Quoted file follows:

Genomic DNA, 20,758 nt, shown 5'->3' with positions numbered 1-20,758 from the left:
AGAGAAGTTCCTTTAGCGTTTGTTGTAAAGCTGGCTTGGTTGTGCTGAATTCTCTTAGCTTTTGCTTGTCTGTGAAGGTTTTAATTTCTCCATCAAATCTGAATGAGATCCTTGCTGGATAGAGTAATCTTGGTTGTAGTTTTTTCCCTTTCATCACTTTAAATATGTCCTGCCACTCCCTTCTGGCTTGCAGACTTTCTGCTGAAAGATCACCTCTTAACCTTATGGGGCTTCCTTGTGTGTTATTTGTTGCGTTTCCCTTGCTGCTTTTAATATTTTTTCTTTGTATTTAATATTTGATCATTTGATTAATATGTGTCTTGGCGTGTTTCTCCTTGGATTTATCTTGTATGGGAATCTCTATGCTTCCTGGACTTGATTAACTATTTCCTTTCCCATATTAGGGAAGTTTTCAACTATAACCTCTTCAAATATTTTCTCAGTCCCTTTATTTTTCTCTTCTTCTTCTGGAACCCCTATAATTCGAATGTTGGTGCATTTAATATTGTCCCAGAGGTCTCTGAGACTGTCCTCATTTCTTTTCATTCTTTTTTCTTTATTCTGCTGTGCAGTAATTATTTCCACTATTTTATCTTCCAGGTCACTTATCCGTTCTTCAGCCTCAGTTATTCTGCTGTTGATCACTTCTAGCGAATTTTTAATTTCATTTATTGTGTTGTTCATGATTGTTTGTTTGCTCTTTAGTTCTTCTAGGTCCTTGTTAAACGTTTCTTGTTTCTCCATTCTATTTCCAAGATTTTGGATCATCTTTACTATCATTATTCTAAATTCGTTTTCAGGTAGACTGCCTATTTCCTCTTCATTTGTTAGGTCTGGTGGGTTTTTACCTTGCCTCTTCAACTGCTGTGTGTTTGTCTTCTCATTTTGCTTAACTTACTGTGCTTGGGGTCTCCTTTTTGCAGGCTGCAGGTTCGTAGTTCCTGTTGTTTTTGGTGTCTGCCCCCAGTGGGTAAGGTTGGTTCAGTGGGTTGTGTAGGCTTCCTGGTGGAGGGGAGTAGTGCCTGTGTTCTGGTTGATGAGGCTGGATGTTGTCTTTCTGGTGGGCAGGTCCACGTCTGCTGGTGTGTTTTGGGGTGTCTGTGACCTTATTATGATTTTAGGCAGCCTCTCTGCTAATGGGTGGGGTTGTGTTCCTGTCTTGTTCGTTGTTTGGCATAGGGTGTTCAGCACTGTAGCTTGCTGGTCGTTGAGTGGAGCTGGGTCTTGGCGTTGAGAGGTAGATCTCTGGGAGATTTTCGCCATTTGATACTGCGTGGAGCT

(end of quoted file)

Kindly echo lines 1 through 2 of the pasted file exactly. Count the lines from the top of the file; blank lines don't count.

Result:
Genomic DNA, 20,758 nt, shown 5'->3' with positions numbered 1-20,758 from the left:
AGAGAAGTTCCTTTAGCGTTTGTTGTAAAGCTGGCTTGGTTGTGCTGAATTCTCTTAGCTTTTGCTTGTCTGTGAAGGTTTTAATTTCTCCATCAAATCTGAATGAGATCCTTGCTGGATAGAGTAATCTTGGTTGTAGTTTTTTCCCTTTCATCACTTTAAATATGTCCTGCCACTCCCTTCTGGCTTGCAGACTTTCTGCTGAAAGATCACCTCTTAACCTTATGGGGCTTCCTTGTGTGTTATTTGTTGCGTTTCCCTTGCTGCTTTTAATATTTTTTCTTTGTATTTAATATTTGATCATTTGATTAATATGTGTCTTGGCGTGTTTCTCCTTGGATTTATCTTGTATGGGAATCTCTATGCTTCCTGGACTTGATTAACTATTTCCTTTCCCATATTAGGGAAGTTTTCAACTATAACCTCTTCAAATATTTTCTCAGTCCCTTTATTTTTCTCTTCTTCTTCTGGAACCCCTATAATTCGAATGTTGGTGCATTTAATATTGTCCCAGAGGTCTCTGAGACTGTCCTCATTTCTTTTCATTCTTTTTTCTTTATTCTGCTGTGCAGTAATTATTTCCACTATTTTATCTTCCAGGTCACTTATCCGTTCTTCAGCCTCAGTTATTCTGCTGTTGATCACTTCTAGCGAATTTTTAATTTCATTTATTGTGTTGTTCATGATTGTTTGTTTGCTCTTTAGTTCTTCTAGGTCCTTGTTAAACGTTTCTTGTTTCTCCATTCTATTTCCAAGATTTTGGATCATCTTTACTATCATTATTCTAAATTCGTTTTCAGGTAGACTGCCTATTTCCTCTTCATTTGTTAGGTCTGGTGGGTTTTTACCTTGCCTCTTCAACTGCTGTGTGTTTGTCTTCTCATTTTGCTTAACTTACTGTGCTTGGGGTCTCCTTTTTGCAGGCTGCAGGTTCGTAGTTCCTGTTGTTTTTGGTGTCTGCCCCCAGTGGGTAAGGTTGGTTCAGTGGGTTGTGTAGGCTTCCTGGTGGAGGGGAGTAGTGCCTGTGTTCTGGTTGATGAGGCTGGATGTTGTCTTTCTGGTGGGCAGGTCCACGTCTGCTGGTGTGTTTTGGGGTGTCTGTGACCTTATTATGATTTTAGGCAGCCTCTCTGCTAATGGGTGGGGTTGTGTTCCTGTCTTGTTCGTTGTTTGGCATAGGGTGTTCAGCACTGTAGCTTGCTGGTCGTTGAGTGGAGCTGGGTCTTGGCGTTGAGAGGTAGATCTCTGGGAGATTTTCGCCATTTGATACTGCGTGGAGCT